WANG: The Human Cost of Climate Change

To some kids today, the piney-wood smell that I associate with the chimneys of late autumn will be tied to memories of choking ashes from wildfires. Climate change is becoming personal.


Alex Venero

Trees on campus, photographed Sept. 10, 2020. (Hustler Multimedia/Alex Venero)

Debbie Wang, Staff Writer

“The smoke really scares me,” groaned one six-year-old. It was the final weeks of summer, and on the farm in Washington state where I worked as a camp counselor, kids played under a sun the color of melted hot metal. For days, forest fires raged across the Pacific Northwest. The sky, thick with toxic fumes, mirrored images torn from dystopian novels— grim and distorted.

I live in Washington, the evergreen state known for its never-ending rain (Remember how the Cullen vampires from Twilight came to Washington to hide from the sun?). When I moved to the state in 2012, I fell in love with its mossy forests, snow-covered mountains and rigid shoreline. I had also discovered the absurdity of wearing short sleeves and summer skirts in a place with the hottest summer days peaking just over 70 degrees.

Fast forward to 2021, my city cancelled the first day of summer camp due to over 100-degree heat.

I’ve never been much of an expert on climate change. Of course, the importance of recycling, turning off the faucet and switching off the lights were drilled into me since elementary school. Yet, as a teenager, I avoided the climate change debate. Political arguments, the projected truths and supposed lies surrounding the issue all seemed so overwhelming and too bitter. I scrolled past twitter threads on global warming and zoned out when climate scientists came on the radio. Every week, there seemed to be yet another wildfire erupting in California. After a while, I became numb to the initial shock and sadness that accompanied these stories.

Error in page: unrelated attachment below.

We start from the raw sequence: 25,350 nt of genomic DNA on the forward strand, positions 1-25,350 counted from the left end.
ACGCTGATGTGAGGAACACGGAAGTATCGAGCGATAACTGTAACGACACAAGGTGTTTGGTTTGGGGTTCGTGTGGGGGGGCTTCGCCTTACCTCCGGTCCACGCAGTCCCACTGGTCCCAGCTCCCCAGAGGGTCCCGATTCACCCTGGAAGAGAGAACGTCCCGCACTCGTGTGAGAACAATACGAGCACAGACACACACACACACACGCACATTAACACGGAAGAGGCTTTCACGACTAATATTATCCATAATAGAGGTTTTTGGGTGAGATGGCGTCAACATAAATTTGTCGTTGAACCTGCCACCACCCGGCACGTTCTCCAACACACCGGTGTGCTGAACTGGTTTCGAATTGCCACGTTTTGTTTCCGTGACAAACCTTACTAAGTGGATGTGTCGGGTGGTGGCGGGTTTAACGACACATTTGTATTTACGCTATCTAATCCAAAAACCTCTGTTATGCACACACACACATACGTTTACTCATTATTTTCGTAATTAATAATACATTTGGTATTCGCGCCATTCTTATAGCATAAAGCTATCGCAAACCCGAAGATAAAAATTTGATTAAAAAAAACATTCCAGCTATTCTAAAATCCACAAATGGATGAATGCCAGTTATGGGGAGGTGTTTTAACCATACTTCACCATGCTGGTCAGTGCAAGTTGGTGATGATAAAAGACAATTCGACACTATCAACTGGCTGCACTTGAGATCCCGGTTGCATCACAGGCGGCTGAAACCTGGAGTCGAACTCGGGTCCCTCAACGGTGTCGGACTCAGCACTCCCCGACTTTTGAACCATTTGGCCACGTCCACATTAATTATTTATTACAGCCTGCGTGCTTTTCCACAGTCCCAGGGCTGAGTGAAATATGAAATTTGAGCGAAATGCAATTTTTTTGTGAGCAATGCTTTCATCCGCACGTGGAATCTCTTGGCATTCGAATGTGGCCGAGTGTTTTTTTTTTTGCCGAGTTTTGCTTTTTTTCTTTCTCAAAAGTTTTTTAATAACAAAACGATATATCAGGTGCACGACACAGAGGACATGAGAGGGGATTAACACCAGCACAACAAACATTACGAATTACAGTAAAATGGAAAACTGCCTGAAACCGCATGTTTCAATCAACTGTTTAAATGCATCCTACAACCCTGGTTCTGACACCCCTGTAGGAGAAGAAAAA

Then, climate change hit Washington, and I morphed into one of the “24 million people [bracing] for a potentially record-breaking heat wave.”

“Global warming: Increases in greenhouse gases such as carbon dioxide and methane generated by industry and transportation, causing the atmosphere to retain more heat, which increases temperature and alters precipitation patterns.” 

Like many across the country, I had recited such definitions during high school biology classes. However, it wasn’t until recently that I—pushed by a sense of urgency brought by the heatwaves—truly tried to understand the issue. Kept inside by the sweltering heat, I read excerpts from the Intergovernmental Panel on Climate Change (IPCC)’s latest report; I listened to podcasts such as Climate Conversations produced by field leaders and kept up with important discussions driven by climate activists.

However, the panic that my awareness came too late continues to overwhelm me. Despite a drop in carbon emissions as result of the pandemic, Washington still faced its hottest summer. Daily highs often hovered in the mid-80s. In a state where not even half of its homes enjoy air conditioning, 91 people died from a historic heat wave in late June when temperatures soared past 100 degrees for three days straight. 

Shorts and tank tops turned into a staple this summer. When I visited Mount Rainier, the crown jewel of Washington, its rocky face seemed too sharp and too raw. During June’s three-day heatwave, 30% of the mountain’s snow pact had melted. Trails that were once covered by blankets of snow are now paved with wild flowers, whose breathtaking beauty belie the heatwaves’ devastations.

On the last day of camp, poor air quality forced the city to cancel all outdoor activities. To these kids, the piney-wood smell that I associate with the chimneys of late autumn will be tied to memories of choking ashes from the fires.

“We can still avoid the worst consequences [of climate change], but not if we continue like today, and not without treating the crisis like a crisis,” said Greta Thunberg, arguably one of the most influential environmental activists today. Like many, I had brushed aside the climate crisis until its devastation snowballed. In the past few days, the latest heat waves across Washington finally buckled. I sit here now, writing under a grey canopy that replaced the burnt umber of days before, and I urge you to act now before it’s too late.